You reach for the mug and knock it over. Hot coffee washes over your laptop.
You arrive home and realize you’ve left your bag, with all your IDs, on the subway.
Your doctor reads your EKG and says, “Hmm. I’ve never seen anything like this before.”
Life dishes out disasters, big and small. How we react to them says much about our character and our ability to enjoy a happy, successful life.
If I can’t find my wallet, I’m prone to think it’s been swiped by someone who’s going to steal my identity and empty my bank accounts.
Waiting for the results of any sort of medical test, I imagine the worst.
That, for some reason, is how I’m wired.
My wife, K, is the opposite. She’s a natural optimist. And when people like me have a worst-case scenario in our head, optimists like K will tell us not to worry about it. They’ll remind us, quite correctly, that there’s a good chance something less than the worst will occur.
But such advice is useless. For us, life is a very scary movie. Not thinking about the worst that can happen is not an option.
However, it is possible to develop mental habits that’ll help us overcome our fears and respond to crises – real or imagined – in a positive way.
Recently, my nephew got into some trouble at school and told me it had really messed him up. He couldn’t sleep, couldn’t study, could barely eat, etc.
Knowing what I knew about the situation, I believed he was overreacting. But I knew that telling him not to worry would be useless – even counter-productive because fear and anxiety are deeply planted emotions that can’t be commanded away.
It would also have been useless for me to try to convince him that his worst fears are imaginary. They are real to him and there is always a possibility that they will come true.
So I told him to do what I do whenever I am extremely anxious. I do what I call making friends with the devil.
Here’s how it works:
- Don’t try to deny the fear. Accept it as a possibility.
You’ve got a lump in your breast or you’ve dropped weight inexplicably. Your worst fear, of course, is that you have terminal cancer.
It can help to do some research and discover that the chances you have terminal cancer are only 30% or 10% or whatever. But allow yourself the liberty to imagine that your worst fear turns out to be true.
When I do this I imagine the fear in detail. I imagine my doctor’s face giving me the bad news.
Then I also imagine my reaction. Not the reaction I might otherwise have – panic, dread and emotional paralysis, but something shockingly different.
This I do as if it were a film I’m watching.
I’m sitting in my doctor’s office and he gives me the bad news. Then the camera zooms in for a close-up: a smile coming over my face.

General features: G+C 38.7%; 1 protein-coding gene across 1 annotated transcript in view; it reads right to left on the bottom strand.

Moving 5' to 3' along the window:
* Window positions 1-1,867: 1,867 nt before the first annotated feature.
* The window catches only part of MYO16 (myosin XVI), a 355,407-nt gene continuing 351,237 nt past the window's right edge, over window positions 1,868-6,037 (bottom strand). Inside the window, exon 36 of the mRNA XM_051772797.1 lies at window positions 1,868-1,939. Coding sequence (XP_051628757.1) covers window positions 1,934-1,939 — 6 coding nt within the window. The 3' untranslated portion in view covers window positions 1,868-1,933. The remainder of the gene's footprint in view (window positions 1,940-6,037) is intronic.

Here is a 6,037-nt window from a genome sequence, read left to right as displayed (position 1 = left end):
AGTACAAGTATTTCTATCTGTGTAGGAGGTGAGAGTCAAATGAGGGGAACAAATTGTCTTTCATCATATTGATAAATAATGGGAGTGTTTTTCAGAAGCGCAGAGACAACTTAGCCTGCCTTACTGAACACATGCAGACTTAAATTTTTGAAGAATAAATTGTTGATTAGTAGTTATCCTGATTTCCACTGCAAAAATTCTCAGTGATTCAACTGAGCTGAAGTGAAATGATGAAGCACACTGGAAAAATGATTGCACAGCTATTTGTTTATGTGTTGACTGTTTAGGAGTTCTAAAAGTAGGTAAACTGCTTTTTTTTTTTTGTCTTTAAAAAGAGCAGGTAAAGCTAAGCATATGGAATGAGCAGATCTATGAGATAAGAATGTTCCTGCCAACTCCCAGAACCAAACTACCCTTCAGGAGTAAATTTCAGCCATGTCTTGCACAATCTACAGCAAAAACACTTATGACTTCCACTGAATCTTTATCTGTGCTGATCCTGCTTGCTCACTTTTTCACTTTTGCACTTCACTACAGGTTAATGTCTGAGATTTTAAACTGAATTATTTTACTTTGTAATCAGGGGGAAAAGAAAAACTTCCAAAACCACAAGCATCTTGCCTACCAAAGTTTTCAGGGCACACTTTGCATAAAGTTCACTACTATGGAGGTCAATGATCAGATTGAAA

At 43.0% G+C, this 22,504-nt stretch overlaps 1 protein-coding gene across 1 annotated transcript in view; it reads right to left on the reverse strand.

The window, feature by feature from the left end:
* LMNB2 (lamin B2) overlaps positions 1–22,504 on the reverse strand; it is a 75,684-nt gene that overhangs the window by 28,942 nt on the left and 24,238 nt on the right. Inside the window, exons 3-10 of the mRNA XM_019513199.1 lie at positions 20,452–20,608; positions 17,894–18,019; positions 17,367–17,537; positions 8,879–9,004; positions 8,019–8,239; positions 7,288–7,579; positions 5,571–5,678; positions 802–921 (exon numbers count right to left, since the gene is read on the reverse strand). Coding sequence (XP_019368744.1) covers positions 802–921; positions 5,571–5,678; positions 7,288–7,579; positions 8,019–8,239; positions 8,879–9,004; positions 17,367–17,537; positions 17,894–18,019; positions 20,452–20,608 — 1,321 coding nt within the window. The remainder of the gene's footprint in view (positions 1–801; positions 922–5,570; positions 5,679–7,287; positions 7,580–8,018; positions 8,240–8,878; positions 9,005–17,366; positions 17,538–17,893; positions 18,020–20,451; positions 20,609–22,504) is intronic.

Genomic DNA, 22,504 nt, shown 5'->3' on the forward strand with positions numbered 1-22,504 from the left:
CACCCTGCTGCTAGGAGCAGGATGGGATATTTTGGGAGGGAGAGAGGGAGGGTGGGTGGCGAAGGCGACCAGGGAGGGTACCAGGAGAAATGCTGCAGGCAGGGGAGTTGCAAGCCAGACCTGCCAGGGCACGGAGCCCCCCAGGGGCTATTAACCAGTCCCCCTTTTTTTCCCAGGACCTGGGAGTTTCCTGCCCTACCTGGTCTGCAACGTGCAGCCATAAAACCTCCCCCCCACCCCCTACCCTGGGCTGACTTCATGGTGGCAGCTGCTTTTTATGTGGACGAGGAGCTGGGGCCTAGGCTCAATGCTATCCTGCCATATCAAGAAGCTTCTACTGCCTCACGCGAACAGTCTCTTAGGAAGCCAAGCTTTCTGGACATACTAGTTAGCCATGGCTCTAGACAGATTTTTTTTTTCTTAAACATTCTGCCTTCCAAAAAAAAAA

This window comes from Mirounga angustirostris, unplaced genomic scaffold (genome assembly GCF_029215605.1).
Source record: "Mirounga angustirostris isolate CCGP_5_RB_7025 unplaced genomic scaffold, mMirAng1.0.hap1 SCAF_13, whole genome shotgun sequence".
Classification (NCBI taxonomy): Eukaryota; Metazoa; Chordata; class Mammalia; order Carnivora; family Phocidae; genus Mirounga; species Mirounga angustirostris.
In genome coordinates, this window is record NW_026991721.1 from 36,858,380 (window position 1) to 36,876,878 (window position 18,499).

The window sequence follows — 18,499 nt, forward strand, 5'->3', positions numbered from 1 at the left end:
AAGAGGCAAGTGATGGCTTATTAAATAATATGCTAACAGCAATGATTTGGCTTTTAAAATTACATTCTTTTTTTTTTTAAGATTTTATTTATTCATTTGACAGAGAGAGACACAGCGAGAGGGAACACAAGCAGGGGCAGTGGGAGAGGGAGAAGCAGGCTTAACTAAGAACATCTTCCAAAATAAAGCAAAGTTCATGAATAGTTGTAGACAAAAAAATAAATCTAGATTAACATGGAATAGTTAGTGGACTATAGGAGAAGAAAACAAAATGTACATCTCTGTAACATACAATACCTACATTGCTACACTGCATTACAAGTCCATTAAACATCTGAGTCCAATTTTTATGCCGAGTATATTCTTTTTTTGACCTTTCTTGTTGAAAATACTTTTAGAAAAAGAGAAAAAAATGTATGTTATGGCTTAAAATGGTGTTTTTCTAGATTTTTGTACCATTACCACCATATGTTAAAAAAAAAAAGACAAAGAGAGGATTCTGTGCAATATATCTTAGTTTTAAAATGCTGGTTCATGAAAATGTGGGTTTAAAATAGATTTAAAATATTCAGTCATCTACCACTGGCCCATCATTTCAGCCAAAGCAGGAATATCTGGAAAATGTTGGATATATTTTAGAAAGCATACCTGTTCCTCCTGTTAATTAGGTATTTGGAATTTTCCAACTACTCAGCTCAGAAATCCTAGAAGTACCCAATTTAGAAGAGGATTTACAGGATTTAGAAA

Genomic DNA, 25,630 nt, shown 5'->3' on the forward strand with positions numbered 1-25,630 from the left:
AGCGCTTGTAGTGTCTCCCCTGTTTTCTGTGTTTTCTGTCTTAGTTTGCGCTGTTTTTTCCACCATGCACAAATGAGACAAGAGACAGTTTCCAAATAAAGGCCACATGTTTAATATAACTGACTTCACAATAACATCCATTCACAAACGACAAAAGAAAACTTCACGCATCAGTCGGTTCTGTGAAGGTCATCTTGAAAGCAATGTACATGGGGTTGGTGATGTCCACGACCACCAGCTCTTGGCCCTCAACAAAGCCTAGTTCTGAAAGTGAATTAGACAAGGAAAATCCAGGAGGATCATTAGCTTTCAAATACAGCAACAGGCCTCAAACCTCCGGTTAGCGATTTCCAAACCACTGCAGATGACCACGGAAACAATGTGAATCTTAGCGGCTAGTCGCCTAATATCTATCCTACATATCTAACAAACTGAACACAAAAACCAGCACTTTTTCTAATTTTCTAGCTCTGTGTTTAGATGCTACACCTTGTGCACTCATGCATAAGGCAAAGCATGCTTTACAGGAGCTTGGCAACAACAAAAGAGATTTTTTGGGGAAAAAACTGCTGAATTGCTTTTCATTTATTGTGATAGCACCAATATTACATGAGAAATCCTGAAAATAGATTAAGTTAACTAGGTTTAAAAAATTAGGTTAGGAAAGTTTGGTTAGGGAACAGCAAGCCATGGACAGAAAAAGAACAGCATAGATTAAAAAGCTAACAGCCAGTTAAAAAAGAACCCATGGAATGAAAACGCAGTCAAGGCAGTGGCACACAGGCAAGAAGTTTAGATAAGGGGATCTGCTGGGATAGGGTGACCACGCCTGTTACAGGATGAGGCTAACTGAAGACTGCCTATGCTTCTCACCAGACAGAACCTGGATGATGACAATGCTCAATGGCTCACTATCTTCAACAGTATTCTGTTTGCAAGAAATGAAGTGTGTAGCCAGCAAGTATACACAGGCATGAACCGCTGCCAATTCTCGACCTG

The doctor looks at me, confused. “Mr. Ford, did you hear what I said? You have stage 4 cancer!”
“Yes, doctor,” I see myself saying. “I understand quite clearly.”
And then I stand up, shake his hand walk out the door, still smiling, while he watches me… dumbfounded.
I’ve not had to do this with the fear of terminal cancer. But I’ve done it many times with the fear of losing all my money.
In that movie the doctor is replaced by Gary, my accountant. “I have no idea how they stole your identity and all your financial assets, Mark,” he says. “But the fact is… you are broke.
Again I’m calm, cool and collected. I walk out the door feeling fine – even a bit elated because I have a worst-case plan already worked out in my head.
2. Work out a worst-case plan of action.
The simple act of picturing yourself being okay with some disaster is powerful. It gives you an option in terms of your immediate reaction. The more frequently you imagine that terrible moment and your benign reaction, the easier it will be for you to actually respond that way.
But you also need a Disaster Plan, a course of action were you respond to the situation by doing something that you’d like to see yourself doing. Something wise and practical and admirable. Some positive action that benefits you and others.
A torn ligament might put you in bed for a few weeks. But it can also give you a chance to read all the books you’ve been meaning to read.
A sudden loss of all your money gives you the chance to start over again and repeat all the smart things that made you money while avoiding the foolish things you regret.
And that terminal cancer? It’s a chance to become the very best version of yourself and spend the rest of the time you have being the person you most want to be.
- Begin to carry out your disaster plan immediately.
You don’t have to wait until you know for sure whether the worst-case situation occurs or whether something less problematic, perhaps nothing at all, comes to pass.
What I do is begin to act on my disaster plan. I start making the positive changes I’ve already decided I will make if worse comes to worst. What I’ve found when I do this is that my level of anxiety immediately drops and continues to drop as I move forward with my Plan B.
Usually, the worst-case scenario does NOT occur. Instead, you find yourself dealing with Some lesser, less scary and less troublesome situation.
This then comes to you as an added and almost unexpected bonus. You were doing fine taking action on Plan B. More than likely you’ll continue in that direction because it improves you and feels good. So the net result of all this is that instead of anxiety ruining your life and robbing you of happiness, you take charge of your reaction and get a valuable benefit from it. Even when your fears turn out to be totally unfounded.
In short… If the worst does happen, you’ll be ready, relaxed and making the best of it. If it doesn’t, you’ll be thankful and on your way to becoming a better version of the person you are now.